I recently received an automatic email reply from a contact that read something like this: “Hey guys! In an effort to increase my productivity I will only be checking my email at 9 a.m. and 4 p.m. If you email me, I’ll try to get back to you at those times.”
This begs the question — is there really any point to email anymore? If people are so inundated with emails that they’re only picking up messages about as often as they do their snail mail, does continuing to use email as relevant marketing platform make sense?
In short, the answer is YES! And here’s why…
Email Marketing is Personal
At least, it should be. Inbound fundamentals 101 — You should be segmenting your contacts. When someone opts in to your content, you start to paint a picture of who they are.
The first form a contact fills out should require very few details, perhaps just a name and email address. However, on subsequent forms, you can request a bit more info, such as their age or income. Additionally, the purchases the person makes on your website will tell you a bit about them.
By gathering this kind of information, you’re able to send very specific emails to your contact. This inbound marketing method is a far cry from television commercials that cast a wide net and hope to reel in a few big fish.
Now, you don’t want to think of your email marketing strategy as the stalker method. Rather, you want to think of it as a good way of getting to know a potential friend. So when you email that friend, you know what they like and what they don’t like. You know the kind of lingo to use and how often they want to hear from you.
Still not convinced that email marketing is really worth it? Check out these recent stats:
- Over 50% of respondents say they read most of their emails (HubSpot)
- Companies using email to nurture leads generate 50% more sales-ready leads and at 33% lower cost. (HubSpot)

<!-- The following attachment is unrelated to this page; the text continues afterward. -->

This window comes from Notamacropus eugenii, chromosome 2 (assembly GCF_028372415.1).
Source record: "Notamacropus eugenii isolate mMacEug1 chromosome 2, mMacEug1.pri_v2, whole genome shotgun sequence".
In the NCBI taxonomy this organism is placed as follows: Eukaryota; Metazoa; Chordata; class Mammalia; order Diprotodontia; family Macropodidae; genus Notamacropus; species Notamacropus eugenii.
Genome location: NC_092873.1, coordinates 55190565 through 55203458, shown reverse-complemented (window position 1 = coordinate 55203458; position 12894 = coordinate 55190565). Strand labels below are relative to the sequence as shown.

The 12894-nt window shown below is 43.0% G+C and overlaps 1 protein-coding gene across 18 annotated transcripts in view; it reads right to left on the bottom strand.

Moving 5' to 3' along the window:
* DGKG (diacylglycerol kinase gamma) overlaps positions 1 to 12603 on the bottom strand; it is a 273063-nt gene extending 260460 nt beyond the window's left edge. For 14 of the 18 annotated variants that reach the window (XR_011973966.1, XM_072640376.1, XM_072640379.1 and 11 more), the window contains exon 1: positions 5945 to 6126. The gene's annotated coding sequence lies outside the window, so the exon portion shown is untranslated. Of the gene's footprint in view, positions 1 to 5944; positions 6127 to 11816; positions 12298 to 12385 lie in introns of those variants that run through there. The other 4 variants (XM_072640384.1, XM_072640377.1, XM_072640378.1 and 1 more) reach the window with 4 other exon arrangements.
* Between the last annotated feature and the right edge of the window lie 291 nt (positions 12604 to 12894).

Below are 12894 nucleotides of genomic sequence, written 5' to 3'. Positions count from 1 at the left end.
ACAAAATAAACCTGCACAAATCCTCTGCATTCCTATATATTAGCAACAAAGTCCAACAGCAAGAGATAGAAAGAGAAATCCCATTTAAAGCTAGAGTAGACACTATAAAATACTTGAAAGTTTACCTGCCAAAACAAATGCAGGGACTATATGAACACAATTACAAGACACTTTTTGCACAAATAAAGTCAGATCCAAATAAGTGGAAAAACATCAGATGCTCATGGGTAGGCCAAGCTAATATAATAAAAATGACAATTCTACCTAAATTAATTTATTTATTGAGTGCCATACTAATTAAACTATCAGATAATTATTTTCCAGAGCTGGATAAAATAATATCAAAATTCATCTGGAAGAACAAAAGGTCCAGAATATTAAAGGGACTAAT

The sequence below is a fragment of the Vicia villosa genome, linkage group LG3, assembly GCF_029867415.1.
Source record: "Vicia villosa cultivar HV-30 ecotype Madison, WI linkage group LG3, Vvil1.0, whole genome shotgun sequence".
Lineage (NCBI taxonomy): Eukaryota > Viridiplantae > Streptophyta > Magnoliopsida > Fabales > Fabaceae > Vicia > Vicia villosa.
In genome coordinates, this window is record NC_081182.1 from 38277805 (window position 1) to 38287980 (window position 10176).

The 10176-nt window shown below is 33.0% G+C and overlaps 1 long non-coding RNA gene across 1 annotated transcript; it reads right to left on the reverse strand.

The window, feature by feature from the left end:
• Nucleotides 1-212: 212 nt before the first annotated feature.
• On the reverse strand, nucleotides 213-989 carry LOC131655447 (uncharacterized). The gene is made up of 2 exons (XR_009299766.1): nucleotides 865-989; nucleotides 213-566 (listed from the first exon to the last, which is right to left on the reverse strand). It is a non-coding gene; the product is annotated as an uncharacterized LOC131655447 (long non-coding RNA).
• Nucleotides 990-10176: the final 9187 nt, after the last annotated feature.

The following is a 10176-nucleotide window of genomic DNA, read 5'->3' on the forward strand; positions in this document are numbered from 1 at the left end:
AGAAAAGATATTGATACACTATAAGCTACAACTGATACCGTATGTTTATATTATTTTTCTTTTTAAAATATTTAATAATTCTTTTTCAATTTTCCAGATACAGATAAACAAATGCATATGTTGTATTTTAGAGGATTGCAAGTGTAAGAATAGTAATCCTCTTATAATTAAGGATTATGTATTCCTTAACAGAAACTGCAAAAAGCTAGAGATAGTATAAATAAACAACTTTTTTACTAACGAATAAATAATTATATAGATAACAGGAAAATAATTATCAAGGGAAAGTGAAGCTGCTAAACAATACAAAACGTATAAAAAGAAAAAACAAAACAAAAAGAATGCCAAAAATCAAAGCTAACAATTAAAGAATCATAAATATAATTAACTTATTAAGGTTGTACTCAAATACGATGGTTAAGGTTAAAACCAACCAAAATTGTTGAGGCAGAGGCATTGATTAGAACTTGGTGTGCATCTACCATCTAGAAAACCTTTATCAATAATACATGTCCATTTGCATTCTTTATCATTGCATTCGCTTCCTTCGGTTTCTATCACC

- Nurtured leads, on average, produce a 20% increase in sales opportunities compared to non-nurtured leads. (DemandGen Report as told by HubSpot)
- Email conversion rates are three times higher than social media, with a 17% higher value in the conversion. (McKinsey&Company)
Email Marketing Has a High ROI
In addition to the above factoids, you may be interested to know that for every $1 spent on email marketing, the average return on investment is $44.25. (EmailExpert)
Not a bad return, right? And while top-level corporations spend millions of dollars every year on email advertising, even small businesses can get in on the action for just a few bucks by creating and sending marketing emails on their own, or hiring an inbound agency to do it for them.
Sites like MailChimp allow you to send one off emails to your contact list for free. Or, if you want to head into the world of email automation, CRMs, such as HubSpot will take your email marketing to the next level.
So is email marketing still relevant? Absolutely. It’s a low-cost and personalized way to nurture your leads, turning them into loyal customers.